Nanjing plans to add the names of 90,000 captive soldiers that were killed by invading Japanese soldiers in 1937 to a memorial wall at a newly opened museum.
The wall has already been nicknamed the "wailing wall" by residents in Nanjing, capital of Jiangsu Province. It was built beside a pit at the Nanjing Massacre Museum where thousands of Chinese are buried, all of whom were among the 300,000 people murdered in the Nanjing Massacre, also known as the Rape of Nanking to Westerners, in December 1937, Beijing News reported today.
The museum is contacting historians in Taiwan Province in hopes that they can provide more information about the military system of the Kuomintang, the ruling party at the time. It also hopes the historians can provide the names of the murdered captives, the report said.
"Killing prisoners is against international law and we hope we can inscribe those soldiers' names onto the wall to commemorate their deaths," Zhu Chengshan, curator of the museum told the newspaper.
More than 12,000 civilian names have already been added to the wall to remind the world of the most painful atrocity in China's history, the report said.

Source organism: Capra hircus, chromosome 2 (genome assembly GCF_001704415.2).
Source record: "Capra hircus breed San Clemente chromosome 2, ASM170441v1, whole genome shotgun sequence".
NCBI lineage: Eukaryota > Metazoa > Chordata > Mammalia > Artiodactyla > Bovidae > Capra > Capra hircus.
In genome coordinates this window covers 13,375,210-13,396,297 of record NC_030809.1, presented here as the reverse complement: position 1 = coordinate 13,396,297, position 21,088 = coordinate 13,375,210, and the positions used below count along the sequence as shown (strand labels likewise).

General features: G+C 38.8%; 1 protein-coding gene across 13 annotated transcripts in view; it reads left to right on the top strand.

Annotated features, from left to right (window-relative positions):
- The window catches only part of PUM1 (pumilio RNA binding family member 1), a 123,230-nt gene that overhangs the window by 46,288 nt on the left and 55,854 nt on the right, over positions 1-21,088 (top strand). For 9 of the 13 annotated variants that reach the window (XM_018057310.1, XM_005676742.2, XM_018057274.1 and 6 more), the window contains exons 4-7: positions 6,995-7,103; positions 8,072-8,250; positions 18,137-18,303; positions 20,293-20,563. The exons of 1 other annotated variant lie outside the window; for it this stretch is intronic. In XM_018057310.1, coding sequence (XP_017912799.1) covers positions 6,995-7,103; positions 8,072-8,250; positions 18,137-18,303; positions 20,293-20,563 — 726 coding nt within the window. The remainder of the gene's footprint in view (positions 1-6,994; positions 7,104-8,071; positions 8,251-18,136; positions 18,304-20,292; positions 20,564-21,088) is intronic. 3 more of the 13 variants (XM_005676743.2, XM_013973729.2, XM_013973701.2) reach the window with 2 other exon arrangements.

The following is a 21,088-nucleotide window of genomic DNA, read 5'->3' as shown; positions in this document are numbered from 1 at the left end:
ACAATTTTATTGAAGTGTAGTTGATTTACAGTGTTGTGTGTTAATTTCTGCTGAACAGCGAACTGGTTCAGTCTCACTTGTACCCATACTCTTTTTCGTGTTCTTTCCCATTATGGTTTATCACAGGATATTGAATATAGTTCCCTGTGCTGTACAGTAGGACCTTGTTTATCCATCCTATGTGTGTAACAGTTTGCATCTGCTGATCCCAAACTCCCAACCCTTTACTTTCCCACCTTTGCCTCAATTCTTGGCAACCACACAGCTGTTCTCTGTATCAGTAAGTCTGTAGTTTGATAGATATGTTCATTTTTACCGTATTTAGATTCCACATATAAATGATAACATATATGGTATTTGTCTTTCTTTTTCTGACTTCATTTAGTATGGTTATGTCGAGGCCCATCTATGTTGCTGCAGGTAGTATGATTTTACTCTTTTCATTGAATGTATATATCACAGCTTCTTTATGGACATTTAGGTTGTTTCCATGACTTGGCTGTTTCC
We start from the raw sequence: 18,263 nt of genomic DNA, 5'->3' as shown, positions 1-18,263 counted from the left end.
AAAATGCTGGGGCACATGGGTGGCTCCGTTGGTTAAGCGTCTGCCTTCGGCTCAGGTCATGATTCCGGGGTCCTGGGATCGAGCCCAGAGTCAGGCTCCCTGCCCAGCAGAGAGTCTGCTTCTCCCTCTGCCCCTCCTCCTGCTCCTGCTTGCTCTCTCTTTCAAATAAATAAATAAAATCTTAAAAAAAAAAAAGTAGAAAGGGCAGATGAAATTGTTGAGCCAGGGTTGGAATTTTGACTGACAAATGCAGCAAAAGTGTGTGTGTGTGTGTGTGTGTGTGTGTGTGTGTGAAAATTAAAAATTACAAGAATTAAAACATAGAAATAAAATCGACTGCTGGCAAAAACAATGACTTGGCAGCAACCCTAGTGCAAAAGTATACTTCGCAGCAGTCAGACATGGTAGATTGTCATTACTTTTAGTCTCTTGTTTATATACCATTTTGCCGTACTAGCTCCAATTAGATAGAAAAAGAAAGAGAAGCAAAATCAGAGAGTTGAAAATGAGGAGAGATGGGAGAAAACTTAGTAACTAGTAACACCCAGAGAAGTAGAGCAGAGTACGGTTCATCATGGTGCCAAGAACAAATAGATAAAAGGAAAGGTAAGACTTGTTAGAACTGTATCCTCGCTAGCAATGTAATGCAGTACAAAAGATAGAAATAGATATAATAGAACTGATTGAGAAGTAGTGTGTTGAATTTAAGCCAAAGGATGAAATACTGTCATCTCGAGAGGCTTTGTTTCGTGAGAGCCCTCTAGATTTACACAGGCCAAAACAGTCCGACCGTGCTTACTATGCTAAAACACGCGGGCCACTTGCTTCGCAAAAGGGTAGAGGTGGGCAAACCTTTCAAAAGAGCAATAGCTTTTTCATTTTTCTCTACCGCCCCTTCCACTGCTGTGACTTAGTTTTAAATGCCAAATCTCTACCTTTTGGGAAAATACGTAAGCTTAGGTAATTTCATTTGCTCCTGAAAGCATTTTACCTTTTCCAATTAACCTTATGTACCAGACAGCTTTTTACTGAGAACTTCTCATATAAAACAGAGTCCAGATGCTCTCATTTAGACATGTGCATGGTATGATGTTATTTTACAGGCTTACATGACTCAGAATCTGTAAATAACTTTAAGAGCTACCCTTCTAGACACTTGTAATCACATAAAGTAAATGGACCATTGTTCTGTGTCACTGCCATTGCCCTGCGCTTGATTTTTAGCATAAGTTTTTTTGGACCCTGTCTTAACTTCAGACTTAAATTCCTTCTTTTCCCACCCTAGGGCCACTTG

"There were only 3,000 names inscribed to represent the 300,000 killed compatriots when we built the wall," Zhu said. "The list later developed to more than 12,000 names and now we have another 2,000 more names waiting to be added."
The museum will extend the wall to reach the nearby pit so that it can add more names, Zhu said.
The six-week wave of killing by Japanese soldiers after the fall of Nanjing, then the Chinese capital, was among the bloodiest episodes of Japan's invasion of China between 1937 and 1945.
On July 7, 1937, invading Japanese forces assaulted Lugou Bridge in Beijing and Chinese soldiers responded with gun fire. This became known as the Lugou Bridge Incident, or the "July 7 Incident". It marked the formal beginning of the War of Resistance against the Japanese Invasion.
More than 300,000 Chinese are believed to have been murdered and thousands raped in the Nanjing Massacre.
(Shanghai Daily December 14, 2007)